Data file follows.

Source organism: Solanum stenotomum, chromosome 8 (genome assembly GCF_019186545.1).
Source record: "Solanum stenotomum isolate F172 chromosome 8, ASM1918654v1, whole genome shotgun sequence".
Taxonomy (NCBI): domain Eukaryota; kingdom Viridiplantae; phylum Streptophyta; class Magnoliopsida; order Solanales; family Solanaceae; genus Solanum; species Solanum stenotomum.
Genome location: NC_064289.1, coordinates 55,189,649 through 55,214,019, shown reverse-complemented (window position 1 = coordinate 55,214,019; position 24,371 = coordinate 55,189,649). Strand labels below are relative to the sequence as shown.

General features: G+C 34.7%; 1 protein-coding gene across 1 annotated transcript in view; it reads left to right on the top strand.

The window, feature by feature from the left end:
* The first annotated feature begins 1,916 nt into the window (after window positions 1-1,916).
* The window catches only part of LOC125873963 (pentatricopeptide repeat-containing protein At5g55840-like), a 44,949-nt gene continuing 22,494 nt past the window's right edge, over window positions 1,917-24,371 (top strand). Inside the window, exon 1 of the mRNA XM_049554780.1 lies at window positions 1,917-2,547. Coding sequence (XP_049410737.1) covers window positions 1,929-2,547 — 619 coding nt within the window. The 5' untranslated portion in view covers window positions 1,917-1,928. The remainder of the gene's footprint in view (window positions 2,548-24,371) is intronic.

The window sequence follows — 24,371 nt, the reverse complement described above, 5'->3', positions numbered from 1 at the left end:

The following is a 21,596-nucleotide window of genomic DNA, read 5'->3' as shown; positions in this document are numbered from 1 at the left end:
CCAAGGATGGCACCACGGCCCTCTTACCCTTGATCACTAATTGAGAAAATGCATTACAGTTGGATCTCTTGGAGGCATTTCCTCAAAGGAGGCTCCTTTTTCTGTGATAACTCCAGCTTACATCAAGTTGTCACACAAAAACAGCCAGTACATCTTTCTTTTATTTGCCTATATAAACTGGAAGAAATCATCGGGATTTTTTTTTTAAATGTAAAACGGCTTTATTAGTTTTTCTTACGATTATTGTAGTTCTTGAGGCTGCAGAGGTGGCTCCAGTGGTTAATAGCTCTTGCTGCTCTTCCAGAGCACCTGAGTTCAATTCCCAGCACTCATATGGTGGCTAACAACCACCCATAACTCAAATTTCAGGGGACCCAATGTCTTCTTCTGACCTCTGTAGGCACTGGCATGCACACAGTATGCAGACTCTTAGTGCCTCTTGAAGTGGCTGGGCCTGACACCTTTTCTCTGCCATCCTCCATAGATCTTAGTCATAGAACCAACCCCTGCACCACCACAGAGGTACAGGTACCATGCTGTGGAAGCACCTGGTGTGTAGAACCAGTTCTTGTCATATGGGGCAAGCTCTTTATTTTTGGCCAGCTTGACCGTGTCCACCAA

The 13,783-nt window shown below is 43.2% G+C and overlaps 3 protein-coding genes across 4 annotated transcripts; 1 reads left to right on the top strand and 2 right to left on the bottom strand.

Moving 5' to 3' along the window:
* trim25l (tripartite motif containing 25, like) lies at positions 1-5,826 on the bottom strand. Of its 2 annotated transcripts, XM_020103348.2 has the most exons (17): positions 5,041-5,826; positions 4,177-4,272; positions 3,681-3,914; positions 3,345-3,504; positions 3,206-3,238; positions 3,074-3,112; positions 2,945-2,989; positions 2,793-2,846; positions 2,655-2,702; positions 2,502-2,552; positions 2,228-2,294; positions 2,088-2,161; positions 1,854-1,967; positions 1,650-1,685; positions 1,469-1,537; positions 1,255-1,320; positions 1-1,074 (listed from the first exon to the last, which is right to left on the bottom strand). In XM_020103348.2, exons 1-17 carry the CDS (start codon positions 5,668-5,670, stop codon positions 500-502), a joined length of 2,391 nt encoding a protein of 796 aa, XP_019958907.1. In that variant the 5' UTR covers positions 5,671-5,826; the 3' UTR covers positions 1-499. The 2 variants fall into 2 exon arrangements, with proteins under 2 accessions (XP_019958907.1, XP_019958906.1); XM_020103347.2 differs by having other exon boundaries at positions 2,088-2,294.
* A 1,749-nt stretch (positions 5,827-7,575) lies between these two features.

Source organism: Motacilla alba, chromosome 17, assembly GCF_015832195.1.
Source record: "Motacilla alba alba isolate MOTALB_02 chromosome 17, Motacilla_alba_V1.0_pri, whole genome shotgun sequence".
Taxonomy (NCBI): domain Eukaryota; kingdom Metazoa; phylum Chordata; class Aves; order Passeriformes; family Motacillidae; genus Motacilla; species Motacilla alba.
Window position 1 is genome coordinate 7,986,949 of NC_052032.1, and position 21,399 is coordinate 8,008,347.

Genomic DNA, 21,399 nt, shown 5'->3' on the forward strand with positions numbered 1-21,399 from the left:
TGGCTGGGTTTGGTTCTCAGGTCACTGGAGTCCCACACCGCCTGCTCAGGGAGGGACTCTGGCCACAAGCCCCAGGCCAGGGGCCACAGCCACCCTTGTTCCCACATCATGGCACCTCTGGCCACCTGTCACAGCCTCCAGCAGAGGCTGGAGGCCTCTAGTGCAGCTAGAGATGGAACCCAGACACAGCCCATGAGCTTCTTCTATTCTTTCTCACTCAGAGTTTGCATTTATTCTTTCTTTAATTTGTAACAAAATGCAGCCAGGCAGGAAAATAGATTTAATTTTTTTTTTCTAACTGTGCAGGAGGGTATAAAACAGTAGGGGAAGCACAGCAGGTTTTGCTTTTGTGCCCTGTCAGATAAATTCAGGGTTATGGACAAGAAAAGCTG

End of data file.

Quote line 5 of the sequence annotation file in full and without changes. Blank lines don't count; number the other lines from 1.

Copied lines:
General features: G+C 34.7%; 1 protein-coding gene across 1 annotated transcript in view; it reads left to right on the top strand.